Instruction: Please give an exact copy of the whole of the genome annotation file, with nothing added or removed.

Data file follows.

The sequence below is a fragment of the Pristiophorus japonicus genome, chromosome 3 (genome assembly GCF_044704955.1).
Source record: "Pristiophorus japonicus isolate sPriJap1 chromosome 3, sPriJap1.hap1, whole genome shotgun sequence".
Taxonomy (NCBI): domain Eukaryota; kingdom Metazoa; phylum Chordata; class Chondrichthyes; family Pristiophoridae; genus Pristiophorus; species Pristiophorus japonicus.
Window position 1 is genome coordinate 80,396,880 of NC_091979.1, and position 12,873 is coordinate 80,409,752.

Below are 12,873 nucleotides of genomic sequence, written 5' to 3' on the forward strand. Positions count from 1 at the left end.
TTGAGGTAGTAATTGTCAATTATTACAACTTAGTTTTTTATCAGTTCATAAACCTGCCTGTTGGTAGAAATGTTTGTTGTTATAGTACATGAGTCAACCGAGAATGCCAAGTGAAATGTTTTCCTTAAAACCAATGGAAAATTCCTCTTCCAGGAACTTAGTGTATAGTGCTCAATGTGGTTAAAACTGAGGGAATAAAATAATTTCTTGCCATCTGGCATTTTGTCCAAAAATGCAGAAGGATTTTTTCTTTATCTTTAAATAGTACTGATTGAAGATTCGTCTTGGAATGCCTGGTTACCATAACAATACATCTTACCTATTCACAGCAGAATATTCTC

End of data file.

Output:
The sequence below is a fragment of the Pristiophorus japonicus genome, chromosome 3 (genome assembly GCF_044704955.1).
Source record: "Pristiophorus japonicus isolate sPriJap1 chromosome 3, sPriJap1.hap1, whole genome shotgun sequence".
Taxonomy (NCBI): domain Eukaryota; kingdom Metazoa; phylum Chordata; class Chondrichthyes; family Pristiophoridae; genus Pristiophorus; species Pristiophorus japonicus.
Window position 1 is genome coordinate 80,396,880 of NC_091979.1, and position 12,873 is coordinate 80,409,752.

Below are 12,873 nucleotides of genomic sequence, written 5' to 3' on the forward strand. Positions count from 1 at the left end.
TTGAGGTAGTAATTGTCAATTATTACAACTTAGTTTTTTATCAGTTCATAAACCTGCCTGTTGGTAGAAATGTTTGTTGTTATAGTACATGAGTCAACCGAGAATGCCAAGTGAAATGTTTTCCTTAAAACCAATGGAAAATTCCTCTTCCAGGAACTTAGTGTATAGTGCTCAATGTGGTTAAAACTGAGGGAATAAAATAATTTCTTGCCATCTGGCATTTTGTCCAAAAATGCAGAAGGATTTTTTCTTTATCTTTAAATAGTACTGATTGAAGATTCGTCTTGGAATGCCTGGTTACCATAACAATACATCTTACCTATTCACAGCAGAATATTCTC